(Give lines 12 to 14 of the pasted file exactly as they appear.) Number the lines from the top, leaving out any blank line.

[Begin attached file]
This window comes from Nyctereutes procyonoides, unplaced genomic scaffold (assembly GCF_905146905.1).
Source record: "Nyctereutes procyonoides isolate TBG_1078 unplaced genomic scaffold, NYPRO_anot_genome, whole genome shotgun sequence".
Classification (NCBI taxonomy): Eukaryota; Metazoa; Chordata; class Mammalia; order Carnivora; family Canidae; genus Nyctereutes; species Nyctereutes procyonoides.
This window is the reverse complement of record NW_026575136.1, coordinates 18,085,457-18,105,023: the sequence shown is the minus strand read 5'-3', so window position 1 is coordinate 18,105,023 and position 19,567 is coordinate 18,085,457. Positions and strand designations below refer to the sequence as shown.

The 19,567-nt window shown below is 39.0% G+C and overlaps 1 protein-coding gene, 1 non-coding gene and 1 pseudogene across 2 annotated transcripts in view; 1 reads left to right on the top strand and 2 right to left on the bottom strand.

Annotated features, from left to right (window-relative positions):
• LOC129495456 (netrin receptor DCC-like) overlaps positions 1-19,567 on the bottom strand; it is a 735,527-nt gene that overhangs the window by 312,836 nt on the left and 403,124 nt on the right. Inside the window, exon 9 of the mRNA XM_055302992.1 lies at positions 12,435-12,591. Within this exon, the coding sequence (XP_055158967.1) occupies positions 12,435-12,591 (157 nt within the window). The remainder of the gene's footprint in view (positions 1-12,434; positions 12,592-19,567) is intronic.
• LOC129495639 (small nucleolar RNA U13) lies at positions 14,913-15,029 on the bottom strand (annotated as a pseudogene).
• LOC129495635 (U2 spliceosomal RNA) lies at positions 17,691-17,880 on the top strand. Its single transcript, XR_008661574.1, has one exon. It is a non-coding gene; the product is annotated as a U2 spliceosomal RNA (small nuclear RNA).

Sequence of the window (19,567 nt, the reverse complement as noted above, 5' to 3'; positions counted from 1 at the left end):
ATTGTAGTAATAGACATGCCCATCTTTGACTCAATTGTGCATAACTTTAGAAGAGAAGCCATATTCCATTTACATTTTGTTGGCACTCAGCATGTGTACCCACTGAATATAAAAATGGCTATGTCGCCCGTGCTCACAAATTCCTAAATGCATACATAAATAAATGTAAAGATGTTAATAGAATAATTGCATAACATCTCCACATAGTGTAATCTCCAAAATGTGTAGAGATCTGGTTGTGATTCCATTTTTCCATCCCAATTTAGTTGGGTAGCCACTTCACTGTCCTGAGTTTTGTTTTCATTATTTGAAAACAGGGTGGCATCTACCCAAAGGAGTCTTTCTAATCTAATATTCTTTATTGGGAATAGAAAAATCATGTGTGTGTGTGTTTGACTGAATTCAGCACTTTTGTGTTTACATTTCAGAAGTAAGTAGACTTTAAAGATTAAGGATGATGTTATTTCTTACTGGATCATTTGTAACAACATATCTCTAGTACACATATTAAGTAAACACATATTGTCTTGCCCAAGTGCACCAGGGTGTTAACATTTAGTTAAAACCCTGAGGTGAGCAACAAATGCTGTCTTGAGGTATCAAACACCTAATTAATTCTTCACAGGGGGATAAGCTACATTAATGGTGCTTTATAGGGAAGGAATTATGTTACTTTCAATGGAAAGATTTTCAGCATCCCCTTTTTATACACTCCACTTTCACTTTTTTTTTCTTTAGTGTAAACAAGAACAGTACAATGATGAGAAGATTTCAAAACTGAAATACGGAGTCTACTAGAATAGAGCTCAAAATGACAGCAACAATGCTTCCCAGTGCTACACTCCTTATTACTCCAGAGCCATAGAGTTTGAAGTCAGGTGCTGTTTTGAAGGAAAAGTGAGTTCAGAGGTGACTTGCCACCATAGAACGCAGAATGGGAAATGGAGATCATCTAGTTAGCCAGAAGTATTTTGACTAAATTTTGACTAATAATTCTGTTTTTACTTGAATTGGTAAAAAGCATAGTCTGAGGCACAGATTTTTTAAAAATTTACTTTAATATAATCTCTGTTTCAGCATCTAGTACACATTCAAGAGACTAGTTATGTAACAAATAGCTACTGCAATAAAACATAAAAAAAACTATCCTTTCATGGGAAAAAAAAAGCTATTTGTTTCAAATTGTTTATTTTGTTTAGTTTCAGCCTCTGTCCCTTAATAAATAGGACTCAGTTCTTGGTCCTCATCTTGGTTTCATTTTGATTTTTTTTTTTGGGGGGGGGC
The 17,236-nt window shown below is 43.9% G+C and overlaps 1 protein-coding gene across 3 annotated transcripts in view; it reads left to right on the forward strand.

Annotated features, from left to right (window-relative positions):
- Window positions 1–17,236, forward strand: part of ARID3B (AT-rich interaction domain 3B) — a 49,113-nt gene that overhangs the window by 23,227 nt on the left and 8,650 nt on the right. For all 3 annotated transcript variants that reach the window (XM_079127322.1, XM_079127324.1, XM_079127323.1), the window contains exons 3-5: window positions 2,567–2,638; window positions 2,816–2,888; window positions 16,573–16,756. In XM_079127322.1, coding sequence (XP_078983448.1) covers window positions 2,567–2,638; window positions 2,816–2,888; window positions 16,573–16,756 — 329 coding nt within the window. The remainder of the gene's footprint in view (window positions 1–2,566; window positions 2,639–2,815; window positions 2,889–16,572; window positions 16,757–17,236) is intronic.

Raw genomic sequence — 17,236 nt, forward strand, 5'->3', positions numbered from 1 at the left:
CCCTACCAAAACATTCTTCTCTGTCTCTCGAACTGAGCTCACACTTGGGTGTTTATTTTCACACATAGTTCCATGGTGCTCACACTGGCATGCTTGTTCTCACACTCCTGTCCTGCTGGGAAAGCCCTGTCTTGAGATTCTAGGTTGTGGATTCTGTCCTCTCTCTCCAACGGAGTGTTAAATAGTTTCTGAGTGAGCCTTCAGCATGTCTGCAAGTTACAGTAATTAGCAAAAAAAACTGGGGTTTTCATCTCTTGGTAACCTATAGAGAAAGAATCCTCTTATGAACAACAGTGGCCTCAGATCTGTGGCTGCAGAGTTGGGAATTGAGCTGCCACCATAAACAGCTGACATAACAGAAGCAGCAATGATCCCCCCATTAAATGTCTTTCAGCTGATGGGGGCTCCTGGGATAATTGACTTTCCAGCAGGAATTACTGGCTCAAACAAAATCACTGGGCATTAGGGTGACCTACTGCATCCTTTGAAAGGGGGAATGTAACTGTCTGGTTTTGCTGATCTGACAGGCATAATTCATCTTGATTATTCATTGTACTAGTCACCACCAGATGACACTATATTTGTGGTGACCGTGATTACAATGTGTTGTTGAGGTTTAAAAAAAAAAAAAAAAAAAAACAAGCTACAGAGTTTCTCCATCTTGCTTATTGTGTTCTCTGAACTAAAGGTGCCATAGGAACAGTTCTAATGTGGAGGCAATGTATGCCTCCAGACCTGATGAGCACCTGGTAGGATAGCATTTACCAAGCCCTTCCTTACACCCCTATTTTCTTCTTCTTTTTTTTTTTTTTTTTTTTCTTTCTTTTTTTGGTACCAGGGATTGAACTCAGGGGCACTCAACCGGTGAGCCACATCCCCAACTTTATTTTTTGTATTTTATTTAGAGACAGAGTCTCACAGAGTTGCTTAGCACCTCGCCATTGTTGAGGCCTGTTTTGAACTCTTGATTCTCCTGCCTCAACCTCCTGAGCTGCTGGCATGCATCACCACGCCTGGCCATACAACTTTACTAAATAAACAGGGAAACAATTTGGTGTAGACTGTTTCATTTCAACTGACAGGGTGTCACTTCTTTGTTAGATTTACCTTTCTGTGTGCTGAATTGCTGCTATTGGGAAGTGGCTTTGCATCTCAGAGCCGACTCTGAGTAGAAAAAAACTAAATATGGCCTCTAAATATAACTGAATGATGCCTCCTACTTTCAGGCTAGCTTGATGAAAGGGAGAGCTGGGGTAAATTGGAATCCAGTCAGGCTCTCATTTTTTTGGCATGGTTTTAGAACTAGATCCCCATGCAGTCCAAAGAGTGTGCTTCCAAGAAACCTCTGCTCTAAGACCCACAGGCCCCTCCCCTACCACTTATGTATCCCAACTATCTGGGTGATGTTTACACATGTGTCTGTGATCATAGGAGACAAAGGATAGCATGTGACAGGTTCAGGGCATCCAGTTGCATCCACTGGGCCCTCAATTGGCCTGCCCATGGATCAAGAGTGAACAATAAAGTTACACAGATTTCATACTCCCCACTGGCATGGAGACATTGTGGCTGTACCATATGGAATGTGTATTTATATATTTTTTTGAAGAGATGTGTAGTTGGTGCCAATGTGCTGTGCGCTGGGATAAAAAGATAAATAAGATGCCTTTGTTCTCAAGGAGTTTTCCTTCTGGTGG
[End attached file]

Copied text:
The 17,236-nt window shown below is 43.9% G+C and overlaps 1 protein-coding gene across 3 annotated transcripts in view; it reads left to right on the forward strand.

Annotated features, from left to right (window-relative positions):
- Window positions 1–17,236, forward strand: part of ARID3B (AT-rich interaction domain 3B) — a 49,113-nt gene that overhangs the window by 23,227 nt on the left and 8,650 nt on the right. For all 3 annotated transcript variants that reach the window (XM_079127322.1, XM_079127324.1, XM_079127323.1), the window contains exons 3-5: window positions 2,567–2,638; window positions 2,816–2,888; window positions 16,573–16,756. In XM_079127322.1, coding sequence (XP_078983448.1) covers window positions 2,567–2,638; window positions 2,816–2,888; window positions 16,573–16,756 — 329 coding nt within the window. The remainder of the gene's footprint in view (window positions 1–2,566; window positions 2,639–2,815; window positions 2,889–16,572; window positions 16,757–17,236) is intronic.